This is nowhere more present than in the Tom Friedmanverse, where taxi cab drivers are the perfect sample for any population. Need to argue a half-baked hypothesis? No problem! Find three or four English-speaking cabbies, three or four English-speaking business executives, and then you can declare the truth to be found. Friedman has managed to puff himself up as an “expert” on global economics and trade without actually having to do all that silly “economics” stuff. Kind of like how most science reporters couldn’t tell you the difference between a mole in zoology, a mole in chemistry, and a mole in dermatology.
However, I don’t think that the media is being driven by its self-importance in this case. In this case, I think it’s simply that they’re incapable of handling complex issues without resorting to platitudes and stupidity. It wouldn’t matter if Palin were GOP, Dem, pro-choice, pro-life, anti-life, anti-choice, or whatever. Complex issues call for oversimplified and bombastic “coverage,” rather than careful and intelligent analysis.
I suppose I just tend to chalk it up to incompetence than a concerted effort to be anything.
For some time now, the most important question I ask of any politician is, “Do you take the New York Times seriously?”
If the answer is “Yes,” take a hike. You don’t even have a chance of being useful.
Interesting, because I don’t generally listen to the pundits & reporters. If it’s a major political speech, I go tune to the station with the least commentary.
But I did stick around at a local (Denver, CO) PBS station for a while after Palin’s speech to hear two journalists – make that three, I think the moderator was also a reporter – and a guy from Colorado Young Republicans, disucss her speech.
When they came to the part about Palin not going to D.C. to win the favor of journalists, both reporters just grinned and ruefully admitted that their profession ranks below Lawyers right now in the popular estimation.
IOW, I didn’t see any signs of ruffled feathers, so my question is, where are all the nose-bent journalists? (and mind you once again that the foregoing was the only commentary I’ve read or listened to – I’m asing for links here).
I’m going to assume the missing character in the last line of your comment is the letter k and not the letter. s. 😉
I don’t know if you would call the four personalities discussed in the following item to be journalists, but here is a link.
Palin probably wants the MSM to be as blatantly obvious in its partisanship as possible. The fact of partisanship is undeniable. When it is way over the top (see e.g. Us magazine cover), it helps her a lot.
Of course, the MSM is capable of helping Democrats least during political campaigns. The GOP runs ads to counter the stories and the voters are more attuned to the partisanship because of the impending election. The MSM is far more effective when the electorate isn’t involved in an election. During those times, far more people think they are just getting the news.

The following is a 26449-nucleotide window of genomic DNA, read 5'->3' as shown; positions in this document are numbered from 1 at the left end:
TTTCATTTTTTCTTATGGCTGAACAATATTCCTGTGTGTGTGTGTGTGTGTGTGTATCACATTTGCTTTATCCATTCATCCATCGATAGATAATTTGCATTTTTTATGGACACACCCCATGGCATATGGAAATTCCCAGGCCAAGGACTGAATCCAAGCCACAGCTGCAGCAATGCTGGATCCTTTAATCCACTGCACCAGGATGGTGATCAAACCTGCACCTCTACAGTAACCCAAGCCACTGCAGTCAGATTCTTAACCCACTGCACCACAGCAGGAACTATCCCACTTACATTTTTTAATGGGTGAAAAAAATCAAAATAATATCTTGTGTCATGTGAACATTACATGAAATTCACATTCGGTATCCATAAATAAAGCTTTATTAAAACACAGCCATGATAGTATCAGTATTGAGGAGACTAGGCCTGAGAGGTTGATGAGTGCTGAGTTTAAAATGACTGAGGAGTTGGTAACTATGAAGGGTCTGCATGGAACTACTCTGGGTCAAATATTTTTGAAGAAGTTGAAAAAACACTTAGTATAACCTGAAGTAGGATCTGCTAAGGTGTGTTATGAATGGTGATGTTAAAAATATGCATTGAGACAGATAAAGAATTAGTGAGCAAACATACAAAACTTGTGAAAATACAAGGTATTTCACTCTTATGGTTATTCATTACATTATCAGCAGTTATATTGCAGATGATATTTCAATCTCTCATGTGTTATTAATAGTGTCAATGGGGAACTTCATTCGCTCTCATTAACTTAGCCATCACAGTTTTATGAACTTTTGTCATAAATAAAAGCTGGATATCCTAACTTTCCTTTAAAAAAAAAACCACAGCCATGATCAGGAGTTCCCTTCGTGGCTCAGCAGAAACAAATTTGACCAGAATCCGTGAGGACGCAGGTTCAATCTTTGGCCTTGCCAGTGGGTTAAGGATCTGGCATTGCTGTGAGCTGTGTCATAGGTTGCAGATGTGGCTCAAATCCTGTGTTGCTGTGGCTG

Rumor has it that the Operation Pink protesters at the Republican Convention got into the hall with credentials from MSNBC. Just one more blatant example.
I disagree with the thesis that journalists start out unbiased but slip in that direction gradually. In my experience with journalists, the bias came first in every case.
I haven’t seen any excessive attacks on Palin, sexist or otherwise, in comparison to what has been flung at other candidates.
Al Gore comes to mind, with the feeding frenzy the media showed agaist him, with ridiculous stories such as he claimed to have invented the internet.
And much of the stuff is fair game. If she lies about the bridge to nowhere, shouldn’t the MSM expose this?
If she sends out a press release were she praises her daughter for choosing to give birth, isn’t it relevant that Palin wants to make sure that the government takes away that choice in the future?
Soren, Al Gore invented the internet?
No he didn’t. But someone supported the lie that he had claimed that he did. As we both know he never did such a thing, a fact that is easy to check, and yet the media has hounded him with it ever since.
Meanwhile Palin lied, and continues to lie about her support for the brudge to nowhere, and yet where is the hardhitting stories on fox exposing her lies?
Or Mccains add lying about sex education for 5 year olds, or the stupid attempt to whine about Obama calling him out (lipstick on a pig), which is suddenly of limits? Why wasn’t it of limits when Mccain was using it against Hillary, but it is when it is used against Mccain? And the media runs with it, helping the republicants make a story where there is no story.
The MSM have been handling Palin with kids gloves.
Good thing, too, because she wears glasses.
I am glad we agree!
So lets hope that the press starts to call out politicians on their lies, no matter the politicians gender or party affiliation.
That would mean that Mccain and Palin’s rides would be a lot bumpier, but so it is. They are grown ups, they should be able to stand up for themselves.